IV. Rhetorical devices

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Transcript IV. Rhetorical devices

Speech on Hitler's Invasion of
the U.S.S.R
Teaching Objectives
 Learn background information
 Understand the writing style of the
 Get to know rhetorical devices
Teaching Points
I. Background information
II. Structural analysis
III. Detailed study of the text
IV. Rhetorical devices
I. Background Information
World War II: (1937 / 1939 -1945)
 The conflict resulted from the rise of totalitarian, fascism in
German, Japan and Italy
 July 7. 1937
 Japan invaded Central China.
 Sep. 1938
 Munich Pact, which sacrificed much of Czechoslovakia to
 Aug. 1939
 Russia-Germany non-aggression pact
 Sept. 1, 1939
 German invasion of Poland
 Sept. 3, 1939
 France and Britain declared war on Germany, officially
beginning World War II
Background Information
June 22, 1940
France surrendered.
Aug-Oct. 1940
The Battle of Britain (2,300 to 900)
Jun 22. 1941
German invasion of the Soviet Union.
I. Background Information
Dec. 7, 1941
Pearl Harbour
 Sept. 1943
 the Allies conquered Sicily and South Italy. Italy
 May 7. 1945
 Germany surrendered unconditionally.
 Aug. 14, 1945
 Japan announced its surrender.
Background Information
 Adolph Hitler, (1889
- 1945) founder and
leader of the
National Socialist
Workers‘ Party, was
born an Austrian.
 1920 the Nazi Party
 1933 Chancellor
Background Information
the union of the presidency and
chancellorship in Hitler's person,
the Führer
Background Information
an assassination attempt
April 29, 1945
married his long-time mistress, Eva
April 30, 1945
committed suicide
Background Information
MEIN KAMPT - My Struggle
Aryan's Superiority
Nazi: National sozialist
the National Socialist German
Workers' Party
Elite Corps, black guards
Background Information
Sir Winston Leonard
Spencer Churchill
(Nov. 30, 1874 Jan. 24, 1965)
May 1940 - May
1945 first tenure as
Oct. 1951 - Jan.
tenure as P.M.
Background Information
1953 knighted
Sir Winston Churchill
1953 the Nobel Prize in Literature
1955 refusing the title of duke
II. Structural analysis
Part I: a piece of narration
Background of the speech
Part II. the speech proper
an argument or persuasion
Section 1: The Nazi regime…
horrors upon mankind…
Scenario on both sides of the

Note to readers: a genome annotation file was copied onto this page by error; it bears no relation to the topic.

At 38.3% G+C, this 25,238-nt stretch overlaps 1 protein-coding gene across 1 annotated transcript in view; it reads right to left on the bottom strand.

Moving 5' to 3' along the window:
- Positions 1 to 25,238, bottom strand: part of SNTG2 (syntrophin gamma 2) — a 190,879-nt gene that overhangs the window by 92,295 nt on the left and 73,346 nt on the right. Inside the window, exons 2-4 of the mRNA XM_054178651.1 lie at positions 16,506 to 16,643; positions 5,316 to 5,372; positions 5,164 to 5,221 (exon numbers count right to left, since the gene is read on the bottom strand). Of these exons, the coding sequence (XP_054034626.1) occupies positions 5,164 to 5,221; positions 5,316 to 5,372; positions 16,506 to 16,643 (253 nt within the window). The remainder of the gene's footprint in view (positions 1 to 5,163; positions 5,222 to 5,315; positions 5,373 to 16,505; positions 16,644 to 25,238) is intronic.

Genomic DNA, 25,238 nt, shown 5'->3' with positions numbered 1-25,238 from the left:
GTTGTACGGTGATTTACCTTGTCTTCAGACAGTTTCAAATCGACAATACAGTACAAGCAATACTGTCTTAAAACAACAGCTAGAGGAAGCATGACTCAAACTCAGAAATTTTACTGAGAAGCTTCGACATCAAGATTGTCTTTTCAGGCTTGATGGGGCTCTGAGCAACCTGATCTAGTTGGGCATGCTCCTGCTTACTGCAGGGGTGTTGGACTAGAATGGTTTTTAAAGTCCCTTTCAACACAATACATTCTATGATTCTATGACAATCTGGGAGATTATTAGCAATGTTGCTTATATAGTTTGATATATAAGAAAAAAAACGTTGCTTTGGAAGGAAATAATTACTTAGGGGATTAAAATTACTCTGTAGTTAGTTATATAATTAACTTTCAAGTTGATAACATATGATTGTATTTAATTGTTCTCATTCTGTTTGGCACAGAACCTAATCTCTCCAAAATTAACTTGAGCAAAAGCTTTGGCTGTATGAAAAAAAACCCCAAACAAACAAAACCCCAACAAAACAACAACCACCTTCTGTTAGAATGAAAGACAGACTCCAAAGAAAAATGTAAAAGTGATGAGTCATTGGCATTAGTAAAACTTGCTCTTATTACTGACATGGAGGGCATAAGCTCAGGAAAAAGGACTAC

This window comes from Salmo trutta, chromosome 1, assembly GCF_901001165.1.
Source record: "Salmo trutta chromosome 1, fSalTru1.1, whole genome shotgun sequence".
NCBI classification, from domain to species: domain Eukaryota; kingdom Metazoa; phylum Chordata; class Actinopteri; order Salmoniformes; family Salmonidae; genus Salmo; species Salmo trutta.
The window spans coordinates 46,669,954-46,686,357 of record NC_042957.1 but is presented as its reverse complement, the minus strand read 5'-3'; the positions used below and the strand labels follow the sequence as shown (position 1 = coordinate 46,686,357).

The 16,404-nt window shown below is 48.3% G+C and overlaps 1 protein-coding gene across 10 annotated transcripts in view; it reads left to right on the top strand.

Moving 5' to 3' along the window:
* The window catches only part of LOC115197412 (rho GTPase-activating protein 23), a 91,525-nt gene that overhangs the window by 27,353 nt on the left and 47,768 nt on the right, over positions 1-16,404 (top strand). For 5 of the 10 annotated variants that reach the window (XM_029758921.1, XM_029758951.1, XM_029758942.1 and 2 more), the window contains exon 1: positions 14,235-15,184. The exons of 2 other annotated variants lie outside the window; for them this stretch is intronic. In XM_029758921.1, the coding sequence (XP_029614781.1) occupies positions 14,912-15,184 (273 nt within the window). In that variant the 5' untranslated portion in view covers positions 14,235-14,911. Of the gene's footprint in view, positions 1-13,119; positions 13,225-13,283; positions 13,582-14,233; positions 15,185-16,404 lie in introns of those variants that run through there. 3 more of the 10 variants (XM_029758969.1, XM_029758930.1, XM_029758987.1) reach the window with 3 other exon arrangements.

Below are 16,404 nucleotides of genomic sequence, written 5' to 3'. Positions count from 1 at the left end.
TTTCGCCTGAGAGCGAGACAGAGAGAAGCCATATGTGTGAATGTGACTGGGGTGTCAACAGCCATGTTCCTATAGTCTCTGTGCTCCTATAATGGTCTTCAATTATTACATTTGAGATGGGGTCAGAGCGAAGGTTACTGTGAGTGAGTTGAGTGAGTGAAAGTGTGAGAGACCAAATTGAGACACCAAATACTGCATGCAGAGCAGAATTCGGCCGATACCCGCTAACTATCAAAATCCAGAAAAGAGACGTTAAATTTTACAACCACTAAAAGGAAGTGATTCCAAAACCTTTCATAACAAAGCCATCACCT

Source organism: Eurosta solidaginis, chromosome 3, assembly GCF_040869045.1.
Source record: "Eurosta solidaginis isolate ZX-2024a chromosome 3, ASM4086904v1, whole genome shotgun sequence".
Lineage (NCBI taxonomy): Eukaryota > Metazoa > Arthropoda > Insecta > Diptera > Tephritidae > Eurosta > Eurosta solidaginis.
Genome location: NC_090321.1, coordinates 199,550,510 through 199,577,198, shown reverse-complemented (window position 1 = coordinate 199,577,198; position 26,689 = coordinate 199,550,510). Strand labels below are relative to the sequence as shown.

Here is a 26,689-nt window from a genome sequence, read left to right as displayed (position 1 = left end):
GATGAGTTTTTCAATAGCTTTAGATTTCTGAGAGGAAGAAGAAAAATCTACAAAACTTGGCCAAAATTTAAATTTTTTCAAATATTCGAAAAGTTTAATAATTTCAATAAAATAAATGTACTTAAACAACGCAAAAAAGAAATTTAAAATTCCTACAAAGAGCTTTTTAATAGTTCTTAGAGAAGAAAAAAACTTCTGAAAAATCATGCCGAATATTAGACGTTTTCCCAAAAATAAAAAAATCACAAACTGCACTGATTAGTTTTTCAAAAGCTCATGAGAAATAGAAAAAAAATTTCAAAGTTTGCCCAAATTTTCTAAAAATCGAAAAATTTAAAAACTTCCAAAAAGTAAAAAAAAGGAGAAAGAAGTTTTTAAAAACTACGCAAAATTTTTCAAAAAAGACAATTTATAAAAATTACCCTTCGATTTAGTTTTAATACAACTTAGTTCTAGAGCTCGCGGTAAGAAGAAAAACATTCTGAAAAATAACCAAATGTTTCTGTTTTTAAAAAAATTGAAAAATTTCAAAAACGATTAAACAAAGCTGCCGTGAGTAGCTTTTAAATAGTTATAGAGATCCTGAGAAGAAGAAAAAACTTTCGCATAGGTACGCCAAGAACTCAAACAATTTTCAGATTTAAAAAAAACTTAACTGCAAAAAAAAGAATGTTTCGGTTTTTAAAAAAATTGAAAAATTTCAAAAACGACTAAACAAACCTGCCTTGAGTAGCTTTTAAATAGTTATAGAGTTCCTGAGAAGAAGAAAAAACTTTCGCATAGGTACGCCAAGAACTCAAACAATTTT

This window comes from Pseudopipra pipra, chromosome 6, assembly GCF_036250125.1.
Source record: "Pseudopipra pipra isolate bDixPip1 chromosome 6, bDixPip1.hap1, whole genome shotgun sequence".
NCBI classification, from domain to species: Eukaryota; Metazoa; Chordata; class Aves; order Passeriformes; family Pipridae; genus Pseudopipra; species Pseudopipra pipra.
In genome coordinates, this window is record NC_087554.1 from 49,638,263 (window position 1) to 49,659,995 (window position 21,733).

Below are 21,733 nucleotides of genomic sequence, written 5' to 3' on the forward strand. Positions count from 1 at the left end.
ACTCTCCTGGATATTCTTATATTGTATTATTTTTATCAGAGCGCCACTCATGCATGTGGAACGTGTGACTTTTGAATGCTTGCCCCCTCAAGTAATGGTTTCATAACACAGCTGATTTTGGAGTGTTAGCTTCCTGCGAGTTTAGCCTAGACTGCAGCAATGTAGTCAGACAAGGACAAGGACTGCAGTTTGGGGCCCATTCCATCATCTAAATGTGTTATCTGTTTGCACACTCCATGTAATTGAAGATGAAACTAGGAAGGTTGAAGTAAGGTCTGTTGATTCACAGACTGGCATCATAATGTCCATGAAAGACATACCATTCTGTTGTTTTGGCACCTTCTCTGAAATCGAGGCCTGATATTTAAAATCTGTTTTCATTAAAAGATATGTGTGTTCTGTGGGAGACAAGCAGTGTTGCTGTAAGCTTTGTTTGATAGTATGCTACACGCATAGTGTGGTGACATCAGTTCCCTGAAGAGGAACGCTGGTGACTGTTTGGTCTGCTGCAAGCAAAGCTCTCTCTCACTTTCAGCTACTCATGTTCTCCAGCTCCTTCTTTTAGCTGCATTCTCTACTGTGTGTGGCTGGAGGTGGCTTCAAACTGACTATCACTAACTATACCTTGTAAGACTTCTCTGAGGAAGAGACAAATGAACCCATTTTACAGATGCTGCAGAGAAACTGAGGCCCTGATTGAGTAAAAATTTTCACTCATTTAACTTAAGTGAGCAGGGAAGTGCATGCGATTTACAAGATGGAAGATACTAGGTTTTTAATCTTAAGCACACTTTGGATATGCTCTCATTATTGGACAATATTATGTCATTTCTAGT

To arouse emotion.
II. Structural analysis
 Section 2: I have to declare the…in
determination and in resources.
 What we should do.
 Section 3: This is no time…life and power
 Further persuasion, to convince the audience
of the justification of the decision.
II. Structural analysis
 Type of literature-- a piece of argumentation
 The purpose of a piece of argumentation:
 -- to persuade, that is, to defend what is true
and to attack what is false by the use of reason
 Ways of developing a piece of argumentation: -by deduction -- by induction
III. Detailed Study of the Text
conviction: a very firm and sincere
Conviction usu. implies previous doubt
or uncertainty.
I speak in the full conviction that our
cause is just.
His political convictions are radical.
III. Detailed Study of the Text
certainty: the state of being definite or
having no doubts
(here in the text) clearly established
It's a certainty that this horse will win
in the race.
After three days, our victory became
a certainty.
III. Detailed Study of the Text
 surprise: attack suddenly and without warning
 They surprised the enemy from the rear.
 ground: (of pilot or plane) to stay on the ground
 The ship grounded on a hidden sandbank in the
shallow water.
 grounded on the airfield: lying still on the airfield
III. Detailed Study of the Text
round up: to gather together scattered
animals, to collect together animals
that are scattered
A cowboy / dog rounds up the cattle /
III. Detailed Study of the Text
horde: a large number or crowd,
a horde of locusts
When a contemptuous term is
desired, it is preferred to crowd and
throng, esp, when implying rude,
rough or savage character.
Detailed Study of the Text